If you're tempted to move to Canada because of Trump, please read this first.

OK. First. Breathe.

Deep breath.

Deeeeeeeeep breath.


Deeper.

OK.

Look, your arm.

Photo by Eric March/Upworthy.

Your arm is still here. And your left foot.

Photo by Eric March/Upworthy.

Yep. Still attached.

Donald Trump is going to be president for the next four years. But you're still here. And that's what matters.

If you're a progressive, non-white, a woman, a moderate Republican, or simply a fan of tasteful interior decorating, you're probably asking yourself, "What now?"

For some, the answer has been obvious for months:

Canada! Photo by Monam/Pixabay.

It's hard to deny that the situation north of the border is looking pretty good right about now. Tolerance and pluralism. Universal health care. A head of government who looks good with his shirt off. It's tempting to empty the bank account, put a down payment on a cozy two-bedroom cabin in Meat Cove, and wait till this all blows over.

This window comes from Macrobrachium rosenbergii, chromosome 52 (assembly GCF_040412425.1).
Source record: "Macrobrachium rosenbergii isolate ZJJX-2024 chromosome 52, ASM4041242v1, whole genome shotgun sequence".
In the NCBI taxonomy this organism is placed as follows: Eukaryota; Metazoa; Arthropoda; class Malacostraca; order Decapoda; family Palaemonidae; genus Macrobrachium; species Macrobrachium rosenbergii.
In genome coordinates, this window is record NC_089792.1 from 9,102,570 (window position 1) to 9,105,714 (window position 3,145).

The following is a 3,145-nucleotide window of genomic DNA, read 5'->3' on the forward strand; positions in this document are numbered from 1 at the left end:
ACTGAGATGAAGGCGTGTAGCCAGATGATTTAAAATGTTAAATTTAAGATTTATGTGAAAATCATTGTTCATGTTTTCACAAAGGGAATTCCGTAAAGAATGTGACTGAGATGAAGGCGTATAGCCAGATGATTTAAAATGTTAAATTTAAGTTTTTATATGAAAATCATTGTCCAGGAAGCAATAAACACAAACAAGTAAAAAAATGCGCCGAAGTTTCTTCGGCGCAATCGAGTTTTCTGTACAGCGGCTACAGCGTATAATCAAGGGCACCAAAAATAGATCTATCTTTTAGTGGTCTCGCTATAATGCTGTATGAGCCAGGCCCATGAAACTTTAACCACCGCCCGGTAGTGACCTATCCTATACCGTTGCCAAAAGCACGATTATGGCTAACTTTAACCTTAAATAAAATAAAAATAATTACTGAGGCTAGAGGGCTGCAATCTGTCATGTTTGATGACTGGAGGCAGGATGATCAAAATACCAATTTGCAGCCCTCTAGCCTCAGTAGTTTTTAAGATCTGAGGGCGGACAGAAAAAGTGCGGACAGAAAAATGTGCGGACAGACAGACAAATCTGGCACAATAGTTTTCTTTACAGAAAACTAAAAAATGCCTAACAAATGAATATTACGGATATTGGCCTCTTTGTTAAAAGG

It's the easy answer. But it's the wrong answer.

Of course, if you're Muslim or Mexican or black or LGBT or a member of any one of the 57 bazillion groups Trump has singled out for scorn over the course of his life and campaign — this shit is scary, and I don't blame you for hightailing it out of here if you so choose.

If, however, you — like me — have the privilege of being among the paler, maler slice of the electorate likely to remain first class citizens under President Trump, put down that suitcase. Stop googling mph-to-kph conversion tables. Unstudy the participle passe.

Things might be about to get pretty dicey here in America. And we need you! For too many reasons to enumerate. But here are a few:

1. Like it or not, a Trump presidency will likely affect the whole world all at once.

We're in this. Photo by George Burns/EPA/Wikimedia Commons.

Show me the serene, wealthy, developed country with plenty of English speakers and an advanced social welfare state you plan to flee to, and I'll show you a junior partner in an economic and/or military alliance with the United States.

President Trump tries to blow up NAFTA? Canada's gonna have to deal with that. NATO starts cracking up over Trump's pay-to-play plans? Suddenly, Europe ain't looking so hot. China seizes the opportunity to get aggressive in the South Pacific? So much for Japan and Australia.

Like it or not, the highly erratic decisions Trump might make are going to affect you anywhere you go in the world. The only chance we have of limiting the damage is if someone is here to push back.